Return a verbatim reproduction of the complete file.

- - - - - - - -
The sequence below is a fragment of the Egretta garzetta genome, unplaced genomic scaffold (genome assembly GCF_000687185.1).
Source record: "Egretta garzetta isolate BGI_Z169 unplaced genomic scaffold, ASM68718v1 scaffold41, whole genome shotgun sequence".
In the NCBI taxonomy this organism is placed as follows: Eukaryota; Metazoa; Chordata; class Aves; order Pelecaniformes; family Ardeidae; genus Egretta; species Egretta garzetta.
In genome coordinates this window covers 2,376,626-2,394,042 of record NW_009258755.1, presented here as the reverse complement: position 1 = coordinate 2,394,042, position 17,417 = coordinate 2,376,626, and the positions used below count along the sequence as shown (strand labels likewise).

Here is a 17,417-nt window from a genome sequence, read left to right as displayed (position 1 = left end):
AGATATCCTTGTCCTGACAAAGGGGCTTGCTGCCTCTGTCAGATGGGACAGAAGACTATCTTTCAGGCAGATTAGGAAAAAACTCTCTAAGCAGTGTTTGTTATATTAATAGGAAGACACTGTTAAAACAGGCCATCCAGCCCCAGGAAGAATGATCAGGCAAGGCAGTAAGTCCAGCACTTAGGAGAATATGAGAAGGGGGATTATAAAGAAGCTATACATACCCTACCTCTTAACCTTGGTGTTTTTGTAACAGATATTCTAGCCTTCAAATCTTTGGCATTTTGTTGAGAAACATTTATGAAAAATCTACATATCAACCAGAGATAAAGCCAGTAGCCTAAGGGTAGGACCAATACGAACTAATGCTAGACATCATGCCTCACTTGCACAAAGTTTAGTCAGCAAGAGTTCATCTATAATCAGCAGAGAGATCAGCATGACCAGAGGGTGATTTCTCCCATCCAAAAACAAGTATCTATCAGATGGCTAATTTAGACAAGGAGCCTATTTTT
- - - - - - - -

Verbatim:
The sequence below is a fragment of the Egretta garzetta genome, unplaced genomic scaffold (genome assembly GCF_000687185.1).
Source record: "Egretta garzetta isolate BGI_Z169 unplaced genomic scaffold, ASM68718v1 scaffold41, whole genome shotgun sequence".
In the NCBI taxonomy this organism is placed as follows: Eukaryota; Metazoa; Chordata; class Aves; order Pelecaniformes; family Ardeidae; genus Egretta; species Egretta garzetta.
In genome coordinates this window covers 2,376,626-2,394,042 of record NW_009258755.1, presented here as the reverse complement: position 1 = coordinate 2,394,042, position 17,417 = coordinate 2,376,626, and the positions used below count along the sequence as shown (strand labels likewise).

Here is a 17,417-nt window from a genome sequence, read left to right as displayed (position 1 = left end):
AGATATCCTTGTCCTGACAAAGGGGCTTGCTGCCTCTGTCAGATGGGACAGAAGACTATCTTTCAGGCAGATTAGGAAAAAACTCTCTAAGCAGTGTTTGTTATATTAATAGGAAGACACTGTTAAAACAGGCCATCCAGCCCCAGGAAGAATGATCAGGCAAGGCAGTAAGTCCAGCACTTAGGAGAATATGAGAAGGGGGATTATAAAGAAGCTATACATACCCTACCTCTTAACCTTGGTGTTTTTGTAACAGATATTCTAGCCTTCAAATCTTTGGCATTTTGTTGAGAAACATTTATGAAAAATCTACATATCAACCAGAGATAAAGCCAGTAGCCTAAGGGTAGGACCAATACGAACTAATGCTAGACATCATGCCTCACTTGCACAAAGTTTAGTCAGCAAGAGTTCATCTATAATCAGCAGAGAGATCAGCATGACCAGAGGGTGATTTCTCCCATCCAAAAACAAGTATCTATCAGATGGCTAATTTAGACAAGGAGCCTATTTTT